Disposable Glove Supply Shortage Keeping Prices High

In these times of soaring prices, vinyl disposable gloves offer great value in both medical and industrial applications.

Average sales prices of disposable gloves, regardless of material type—nitrile, latex, and vinyl—are going up. Shortages of raw materials also constrain latex and nitrile production, which puts additional pressure on pricing.

The increased need for gloves worldwide continues to drive demand, due to both the COVID-19 pandemic and a greater general awareness of health, safety, and hygiene. Glove manufacturing’s inherent limitations—raw materials, labor, and capacity shortages—constrain supply.

With COVID-19 still increasing worldwide, and the coming flu season predicted to deliver another flurry of infections this fall and winter, industry estimates predict that we will not see a reprieve in pricing for at least the next six to nine months.

There are no quick fixes

Any legitimate vaccine or other relief methods (antivirals, plasma, etc.) are still months away. Even when they are broadly available, it will take additional months for their impact to cycle through society.

Glove manufacturers face several industry-specific challenges to maintaining a consistent supply of gloves. Due to multiple factors, gloves are not like other PPE—masks, gowns, or even sanitizer—which are much easier to produce in various locations with minimal startup costs.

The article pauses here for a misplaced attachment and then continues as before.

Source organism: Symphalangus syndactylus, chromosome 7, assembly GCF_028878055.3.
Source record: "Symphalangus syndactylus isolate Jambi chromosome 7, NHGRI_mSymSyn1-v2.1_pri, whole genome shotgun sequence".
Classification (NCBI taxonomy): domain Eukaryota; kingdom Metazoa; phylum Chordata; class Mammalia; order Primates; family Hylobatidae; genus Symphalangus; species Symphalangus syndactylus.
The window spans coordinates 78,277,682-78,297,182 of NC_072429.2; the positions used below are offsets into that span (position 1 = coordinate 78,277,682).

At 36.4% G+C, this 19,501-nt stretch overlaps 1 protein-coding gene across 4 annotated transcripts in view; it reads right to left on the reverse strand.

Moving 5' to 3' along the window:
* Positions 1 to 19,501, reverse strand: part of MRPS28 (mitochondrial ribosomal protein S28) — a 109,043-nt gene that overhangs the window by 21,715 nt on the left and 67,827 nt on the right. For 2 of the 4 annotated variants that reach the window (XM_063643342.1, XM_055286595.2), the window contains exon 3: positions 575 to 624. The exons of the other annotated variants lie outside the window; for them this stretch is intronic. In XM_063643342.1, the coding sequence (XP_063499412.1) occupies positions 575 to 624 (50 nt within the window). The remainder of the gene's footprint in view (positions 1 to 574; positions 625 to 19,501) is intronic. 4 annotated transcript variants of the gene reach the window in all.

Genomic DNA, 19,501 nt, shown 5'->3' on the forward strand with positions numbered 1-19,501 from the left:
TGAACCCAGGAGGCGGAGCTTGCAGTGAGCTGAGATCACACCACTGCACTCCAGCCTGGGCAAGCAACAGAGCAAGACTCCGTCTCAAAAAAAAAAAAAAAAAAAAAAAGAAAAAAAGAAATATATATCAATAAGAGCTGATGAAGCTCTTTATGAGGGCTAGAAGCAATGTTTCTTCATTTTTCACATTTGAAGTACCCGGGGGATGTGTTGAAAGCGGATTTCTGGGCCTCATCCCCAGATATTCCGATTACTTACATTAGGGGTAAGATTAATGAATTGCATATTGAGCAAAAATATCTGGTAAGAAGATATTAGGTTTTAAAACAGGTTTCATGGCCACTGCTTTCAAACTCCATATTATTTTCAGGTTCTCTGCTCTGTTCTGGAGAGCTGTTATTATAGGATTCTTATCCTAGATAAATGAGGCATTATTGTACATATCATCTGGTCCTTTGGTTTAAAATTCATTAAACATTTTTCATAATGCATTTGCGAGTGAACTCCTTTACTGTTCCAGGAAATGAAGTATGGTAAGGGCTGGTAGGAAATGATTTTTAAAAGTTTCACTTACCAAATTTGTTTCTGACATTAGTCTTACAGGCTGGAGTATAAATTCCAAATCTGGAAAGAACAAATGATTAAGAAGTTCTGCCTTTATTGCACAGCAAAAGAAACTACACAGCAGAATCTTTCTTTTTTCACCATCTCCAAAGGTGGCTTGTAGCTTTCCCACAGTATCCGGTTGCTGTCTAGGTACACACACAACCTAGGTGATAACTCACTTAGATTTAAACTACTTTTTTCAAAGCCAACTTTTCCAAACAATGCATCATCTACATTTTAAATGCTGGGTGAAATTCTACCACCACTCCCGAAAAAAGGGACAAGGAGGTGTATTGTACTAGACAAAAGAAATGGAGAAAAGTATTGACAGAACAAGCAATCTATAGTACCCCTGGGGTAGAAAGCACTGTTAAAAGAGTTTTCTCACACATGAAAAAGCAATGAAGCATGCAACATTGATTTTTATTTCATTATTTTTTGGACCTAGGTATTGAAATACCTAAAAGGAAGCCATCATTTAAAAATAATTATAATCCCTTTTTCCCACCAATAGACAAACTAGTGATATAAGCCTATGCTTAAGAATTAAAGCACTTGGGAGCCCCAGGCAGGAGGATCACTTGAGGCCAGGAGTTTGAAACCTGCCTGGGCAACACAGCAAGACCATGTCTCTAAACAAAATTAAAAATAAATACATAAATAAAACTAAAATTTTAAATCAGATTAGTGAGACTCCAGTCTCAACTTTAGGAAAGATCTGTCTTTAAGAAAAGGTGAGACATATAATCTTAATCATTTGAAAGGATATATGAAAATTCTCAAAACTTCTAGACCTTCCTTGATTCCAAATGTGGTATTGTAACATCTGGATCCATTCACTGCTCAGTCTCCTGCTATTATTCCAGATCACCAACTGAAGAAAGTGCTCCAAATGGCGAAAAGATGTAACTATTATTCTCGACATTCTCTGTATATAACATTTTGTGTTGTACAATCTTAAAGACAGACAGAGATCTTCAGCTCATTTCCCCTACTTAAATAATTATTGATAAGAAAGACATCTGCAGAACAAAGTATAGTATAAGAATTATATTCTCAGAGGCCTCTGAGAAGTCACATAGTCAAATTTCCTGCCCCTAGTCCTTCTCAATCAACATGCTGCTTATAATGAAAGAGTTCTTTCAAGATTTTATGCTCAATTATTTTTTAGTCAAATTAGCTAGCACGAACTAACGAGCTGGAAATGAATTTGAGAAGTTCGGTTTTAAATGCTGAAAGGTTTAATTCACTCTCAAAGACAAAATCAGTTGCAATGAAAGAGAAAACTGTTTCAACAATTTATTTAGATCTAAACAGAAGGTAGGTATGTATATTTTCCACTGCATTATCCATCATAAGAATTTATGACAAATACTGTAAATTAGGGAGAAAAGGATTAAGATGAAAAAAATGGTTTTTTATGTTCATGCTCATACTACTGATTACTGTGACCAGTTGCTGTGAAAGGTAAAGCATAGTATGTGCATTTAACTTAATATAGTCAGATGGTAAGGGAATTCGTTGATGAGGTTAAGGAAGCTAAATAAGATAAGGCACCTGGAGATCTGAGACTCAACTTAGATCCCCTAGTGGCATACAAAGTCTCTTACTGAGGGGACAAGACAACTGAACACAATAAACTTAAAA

First, there is a shortage of raw materials. While synthetic rubber is not naturally constrained, nobody expected to produce it at such increased volumes so fast. It will take months for the production of synthetic rubber to catch up.

Not a job just anyone can do

Second, labor shortages, especially in Southeast Asia, are limiting the expansion of glove production. Most employees at a glove factory require extensive training. In addition to some experience in chemistry, it requires specific expertise that, in many ways, makes it more of an art than a science. Many chemical variables involved in glove production take months, if not years, to master.

Third, factories cannot be built overnight, and production takes a long time to ramp up. Even if it were faster, the shortages of materials and labor would slow any efficiency gains. No one expects an increase in production capacity until the end of 2021 at the earliest.

With supply so constrained, we advise our clients to purchase any inventory available to them. Prices won’t get significantly lower in Q4 of 2020. Take the best deal you can find now from any reputable source.

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